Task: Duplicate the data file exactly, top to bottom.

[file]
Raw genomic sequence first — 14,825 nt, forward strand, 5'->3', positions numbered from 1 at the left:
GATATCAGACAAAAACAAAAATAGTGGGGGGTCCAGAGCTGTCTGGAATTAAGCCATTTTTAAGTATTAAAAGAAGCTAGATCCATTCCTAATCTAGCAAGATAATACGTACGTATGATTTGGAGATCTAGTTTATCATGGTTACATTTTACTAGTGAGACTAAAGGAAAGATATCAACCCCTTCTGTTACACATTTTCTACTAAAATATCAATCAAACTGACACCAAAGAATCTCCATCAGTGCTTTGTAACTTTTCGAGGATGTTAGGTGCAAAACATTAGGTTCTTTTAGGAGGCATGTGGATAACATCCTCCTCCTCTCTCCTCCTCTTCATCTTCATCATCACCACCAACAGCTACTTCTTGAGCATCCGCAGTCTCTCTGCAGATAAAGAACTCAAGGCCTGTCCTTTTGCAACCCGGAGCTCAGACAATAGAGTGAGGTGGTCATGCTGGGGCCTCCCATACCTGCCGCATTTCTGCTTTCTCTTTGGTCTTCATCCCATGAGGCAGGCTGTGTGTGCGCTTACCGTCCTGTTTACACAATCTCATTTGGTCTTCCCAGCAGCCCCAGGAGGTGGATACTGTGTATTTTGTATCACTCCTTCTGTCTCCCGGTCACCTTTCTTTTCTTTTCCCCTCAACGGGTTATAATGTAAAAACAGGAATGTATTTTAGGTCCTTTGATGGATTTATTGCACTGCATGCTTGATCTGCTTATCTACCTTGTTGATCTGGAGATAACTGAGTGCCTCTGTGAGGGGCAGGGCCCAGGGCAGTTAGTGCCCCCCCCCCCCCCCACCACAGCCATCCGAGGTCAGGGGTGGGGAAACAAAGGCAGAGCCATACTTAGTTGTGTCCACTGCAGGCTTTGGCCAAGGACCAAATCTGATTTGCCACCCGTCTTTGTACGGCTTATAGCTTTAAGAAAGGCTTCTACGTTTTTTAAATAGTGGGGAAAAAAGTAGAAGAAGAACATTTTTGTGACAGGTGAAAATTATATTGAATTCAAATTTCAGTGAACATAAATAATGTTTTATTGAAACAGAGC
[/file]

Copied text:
Raw genomic sequence first — 14,825 nt, forward strand, 5'->3', positions numbered from 1 at the left:
GATATCAGACAAAAACAAAAATAGTGGGGGGTCCAGAGCTGTCTGGAATTAAGCCATTTTTAAGTATTAAAAGAAGCTAGATCCATTCCTAATCTAGCAAGATAATACGTACGTATGATTTGGAGATCTAGTTTATCATGGTTACATTTTACTAGTGAGACTAAAGGAAAGATATCAACCCCTTCTGTTACACATTTTCTACTAAAATATCAATCAAACTGACACCAAAGAATCTCCATCAGTGCTTTGTAACTTTTCGAGGATGTTAGGTGCAAAACATTAGGTTCTTTTAGGAGGCATGTGGATAACATCCTCCTCCTCTCTCCTCCTCTTCATCTTCATCATCACCACCAACAGCTACTTCTTGAGCATCCGCAGTCTCTCTGCAGATAAAGAACTCAAGGCCTGTCCTTTTGCAACCCGGAGCTCAGACAATAGAGTGAGGTGGTCATGCTGGGGCCTCCCATACCTGCCGCATTTCTGCTTTCTCTTTGGTCTTCATCCCATGAGGCAGGCTGTGTGTGCGCTTACCGTCCTGTTTACACAATCTCATTTGGTCTTCCCAGCAGCCCCAGGAGGTGGATACTGTGTATTTTGTATCACTCCTTCTGTCTCCCGGTCACCTTTCTTTTCTTTTCCCCTCAACGGGTTATAATGTAAAAACAGGAATGTATTTTAGGTCCTTTGATGGATTTATTGCACTGCATGCTTGATCTGCTTATCTACCTTGTTGATCTGGAGATAACTGAGTGCCTCTGTGAGGGGCAGGGCCCAGGGCAGTTAGTGCCCCCCCCCCCCCCCACCACAGCCATCCGAGGTCAGGGGTGGGGAAACAAAGGCAGAGCCATACTTAGTTGTGTCCACTGCAGGCTTTGGCCAAGGACCAAATCTGATTTGCCACCCGTCTTTGTACGGCTTATAGCTTTAAGAAAGGCTTCTACGTTTTTTAAATAGTGGGGAAAAAAGTAGAAGAAGAACATTTTTGTGACAGGTGAAAATTATATTGAATTCAAATTTCAGTGAACATAAATAATGTTTTATTGAAACAGAGC